Garland County Sheriff Mike McCormick on Saturday clarified his position on the wearing of facial coverings, reiterating that he believes masks are beneficial in helping to prevent the spread of COVID-19 and encouraging the public to wear one.
McCormick last weekend issued a statement saying the sheriff's department would not issue citations for violations of Gov. Asa Hutchinson's executive order mandating that masks or facial coverings be worn in public that went into effect on Monday. According to the directive, violation of the mandate is a misdemeanor offense punishable by a fine of not less than $100 or more than $500.
McCormick said this past week he has received "a number of inquiries and calls regarding my stance on the wearing of masks or facial coverings."
"Some have agreed, others have not," McCormick said.
"I take my duties as Garland County sheriff very seriously and have dedicated the past 38 years to protecting and serving our community. ... During my career in law enforcement, I have always strived to do the right thing even if it is not popular. I would like to clarify and reiterate my position on the wearing of facial coverings," McCormick said in a statement issued to The Sentinel-Record.
"I personally believe that wearing a facial covering when you cannot social distance is beneficial in helping to prevent the spread of COVID-19. And, I agree that Gov. Asa Hutchinson's issuance of Executive Order 20-43 was a good idea for trying to keep Arkansans and our visitors safe," McCormick said.
McCormick noted he and his family wear masks when out in public, and take other measures recommended by the Arkansas Department of Health to reduce the risk of spreading COVID-19.
Garland County deputies are required to wear a mask when dealing with the public and masks are required to be worn inside the sheriff's department facility when the proper distance cannot be maintained, he said.
"We encourage all citizens of and visitors to Garland County to social distance, wear a facial covering when they cannot maintain social distance, and be vigilant with hand washing. Individuals who are ill or at high risk for contracting COVID-19 are encouraged to avoid public places," McCormick said.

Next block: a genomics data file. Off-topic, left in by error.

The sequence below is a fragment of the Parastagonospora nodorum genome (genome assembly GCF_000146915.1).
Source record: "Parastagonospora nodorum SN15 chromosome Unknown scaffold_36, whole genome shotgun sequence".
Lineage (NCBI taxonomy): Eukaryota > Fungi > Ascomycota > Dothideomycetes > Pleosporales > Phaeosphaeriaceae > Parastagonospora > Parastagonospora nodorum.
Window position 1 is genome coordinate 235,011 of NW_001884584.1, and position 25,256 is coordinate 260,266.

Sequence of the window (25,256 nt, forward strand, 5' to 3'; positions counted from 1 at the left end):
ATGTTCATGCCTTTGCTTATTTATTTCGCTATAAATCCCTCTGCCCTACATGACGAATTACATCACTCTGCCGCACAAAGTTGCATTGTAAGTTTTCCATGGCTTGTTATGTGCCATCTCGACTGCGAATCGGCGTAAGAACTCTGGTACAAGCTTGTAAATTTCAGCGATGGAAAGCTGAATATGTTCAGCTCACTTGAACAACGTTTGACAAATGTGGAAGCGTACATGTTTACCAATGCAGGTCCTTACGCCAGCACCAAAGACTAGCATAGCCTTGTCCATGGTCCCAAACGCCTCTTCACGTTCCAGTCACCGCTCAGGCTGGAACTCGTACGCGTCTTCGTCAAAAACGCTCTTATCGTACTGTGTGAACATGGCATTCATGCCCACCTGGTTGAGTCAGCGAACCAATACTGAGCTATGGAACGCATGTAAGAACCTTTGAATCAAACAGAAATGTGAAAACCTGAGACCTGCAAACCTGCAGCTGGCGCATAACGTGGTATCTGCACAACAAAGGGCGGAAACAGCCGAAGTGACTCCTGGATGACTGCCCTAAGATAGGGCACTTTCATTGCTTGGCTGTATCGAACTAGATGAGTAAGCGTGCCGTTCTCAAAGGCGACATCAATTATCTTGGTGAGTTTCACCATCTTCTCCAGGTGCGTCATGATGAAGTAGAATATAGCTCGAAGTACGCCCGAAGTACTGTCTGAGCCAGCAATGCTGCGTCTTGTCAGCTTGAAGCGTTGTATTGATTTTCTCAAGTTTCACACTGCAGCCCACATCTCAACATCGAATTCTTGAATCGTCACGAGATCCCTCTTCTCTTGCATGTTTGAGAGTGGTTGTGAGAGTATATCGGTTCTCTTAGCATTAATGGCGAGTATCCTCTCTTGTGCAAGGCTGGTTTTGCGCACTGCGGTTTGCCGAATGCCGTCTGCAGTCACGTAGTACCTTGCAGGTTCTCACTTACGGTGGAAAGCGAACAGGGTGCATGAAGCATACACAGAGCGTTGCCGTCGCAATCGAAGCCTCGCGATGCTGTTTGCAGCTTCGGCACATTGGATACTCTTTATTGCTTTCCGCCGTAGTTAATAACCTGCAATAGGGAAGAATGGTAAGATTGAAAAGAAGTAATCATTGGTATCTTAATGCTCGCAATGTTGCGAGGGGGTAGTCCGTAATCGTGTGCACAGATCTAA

The sheriff's department's jurisdiction includes the unincorporated areas of Garland County, and much of those 800 square miles are rural, McCormick noted, adding that most of the county's 100,000 residents live in those areas, and there are four or five patrol deputies on duty at any one time covering all of Garland County.
"They respond to calls for issues that take place in unincorporated Garland County, of which there are approximately 30,000 per year, as well as providing assistance to other law enforcement agencies when needed," McCormick said.
"These men and women work hard to ensure the safety and well-being of those in Garland County. As I have stated before, if a business owner or manager calls the sheriff's department because a patron refuses to wear a mask and does not leave the premises when asked, we will respond to this as a criminal matter."
The Hot Springs Police Department said Monday it would uphold the facial covering mandate put into place by Hutchinson's executive order last week, seeking compliance through "education and by setting the example to our community."
"Our goal is to educate and achieve compliance," Hot Springs Police Chief Chris Chapmond said Monday. "The executive order gives us the authority to issue citations if necessary. We hope the public complies with the governor's order and protects themselves and those around them."